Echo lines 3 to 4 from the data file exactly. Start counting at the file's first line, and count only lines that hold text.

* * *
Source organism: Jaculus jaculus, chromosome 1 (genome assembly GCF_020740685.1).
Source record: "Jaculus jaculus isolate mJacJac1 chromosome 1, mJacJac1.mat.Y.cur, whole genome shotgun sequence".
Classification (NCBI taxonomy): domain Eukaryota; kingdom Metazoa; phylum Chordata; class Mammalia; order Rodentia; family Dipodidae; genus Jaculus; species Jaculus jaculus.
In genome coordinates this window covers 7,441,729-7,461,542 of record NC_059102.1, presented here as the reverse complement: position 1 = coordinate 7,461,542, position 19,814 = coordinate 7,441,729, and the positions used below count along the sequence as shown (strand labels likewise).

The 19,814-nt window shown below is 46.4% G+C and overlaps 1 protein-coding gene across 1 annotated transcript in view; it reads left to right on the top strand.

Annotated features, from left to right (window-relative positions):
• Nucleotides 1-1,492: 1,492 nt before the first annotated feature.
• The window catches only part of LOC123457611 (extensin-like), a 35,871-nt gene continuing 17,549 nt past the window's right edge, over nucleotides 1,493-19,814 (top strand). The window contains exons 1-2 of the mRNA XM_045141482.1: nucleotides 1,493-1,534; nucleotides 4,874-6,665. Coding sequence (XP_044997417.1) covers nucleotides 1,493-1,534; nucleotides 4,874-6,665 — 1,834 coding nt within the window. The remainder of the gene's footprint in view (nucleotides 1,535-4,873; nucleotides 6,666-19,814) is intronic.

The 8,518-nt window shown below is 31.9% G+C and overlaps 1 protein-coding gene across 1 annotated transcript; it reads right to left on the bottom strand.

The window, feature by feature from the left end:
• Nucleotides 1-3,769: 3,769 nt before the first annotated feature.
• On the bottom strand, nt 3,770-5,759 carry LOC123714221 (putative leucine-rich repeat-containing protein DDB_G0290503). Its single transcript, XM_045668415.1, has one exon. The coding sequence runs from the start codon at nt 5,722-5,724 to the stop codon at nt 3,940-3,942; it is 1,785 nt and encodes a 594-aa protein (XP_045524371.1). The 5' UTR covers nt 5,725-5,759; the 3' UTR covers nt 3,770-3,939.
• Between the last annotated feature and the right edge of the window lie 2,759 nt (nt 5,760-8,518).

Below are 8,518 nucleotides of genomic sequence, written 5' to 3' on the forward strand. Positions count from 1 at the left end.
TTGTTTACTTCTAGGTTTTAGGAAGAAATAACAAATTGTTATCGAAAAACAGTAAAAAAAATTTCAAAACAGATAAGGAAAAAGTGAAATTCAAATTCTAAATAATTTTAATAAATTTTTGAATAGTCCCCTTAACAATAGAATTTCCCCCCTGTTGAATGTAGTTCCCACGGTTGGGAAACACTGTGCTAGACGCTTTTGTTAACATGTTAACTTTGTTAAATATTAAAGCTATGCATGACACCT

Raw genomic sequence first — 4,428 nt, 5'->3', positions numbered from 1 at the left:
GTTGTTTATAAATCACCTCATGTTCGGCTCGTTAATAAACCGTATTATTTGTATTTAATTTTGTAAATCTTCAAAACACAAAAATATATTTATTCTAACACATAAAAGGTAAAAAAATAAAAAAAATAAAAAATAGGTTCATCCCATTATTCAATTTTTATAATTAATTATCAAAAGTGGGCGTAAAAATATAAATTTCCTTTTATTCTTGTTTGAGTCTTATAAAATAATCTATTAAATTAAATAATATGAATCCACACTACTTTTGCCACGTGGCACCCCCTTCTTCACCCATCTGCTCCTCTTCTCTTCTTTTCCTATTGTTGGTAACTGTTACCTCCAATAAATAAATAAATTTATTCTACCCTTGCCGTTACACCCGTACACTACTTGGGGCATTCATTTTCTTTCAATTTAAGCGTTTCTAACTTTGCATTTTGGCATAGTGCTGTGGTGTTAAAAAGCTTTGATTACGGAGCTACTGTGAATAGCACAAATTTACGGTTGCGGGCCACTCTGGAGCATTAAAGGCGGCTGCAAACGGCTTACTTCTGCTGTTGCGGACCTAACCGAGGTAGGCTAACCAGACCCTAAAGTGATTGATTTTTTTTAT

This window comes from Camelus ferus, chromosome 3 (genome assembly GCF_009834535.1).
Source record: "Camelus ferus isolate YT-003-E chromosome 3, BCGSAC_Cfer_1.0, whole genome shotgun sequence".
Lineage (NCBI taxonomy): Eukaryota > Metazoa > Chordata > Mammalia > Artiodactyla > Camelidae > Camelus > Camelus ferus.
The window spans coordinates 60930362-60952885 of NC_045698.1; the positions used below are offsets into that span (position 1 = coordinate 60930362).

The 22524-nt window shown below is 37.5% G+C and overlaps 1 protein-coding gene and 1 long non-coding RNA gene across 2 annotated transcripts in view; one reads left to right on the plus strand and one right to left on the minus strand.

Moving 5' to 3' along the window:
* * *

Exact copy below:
Classification (NCBI taxonomy): domain Eukaryota; kingdom Metazoa; phylum Chordata; class Mammalia; order Rodentia; family Dipodidae; genus Jaculus; species Jaculus jaculus.
In genome coordinates this window covers 7,441,729-7,461,542 of record NC_059102.1, presented here as the reverse complement: position 1 = coordinate 7,461,542, position 19,814 = coordinate 7,441,729, and the positions used below count along the sequence as shown (strand labels likewise).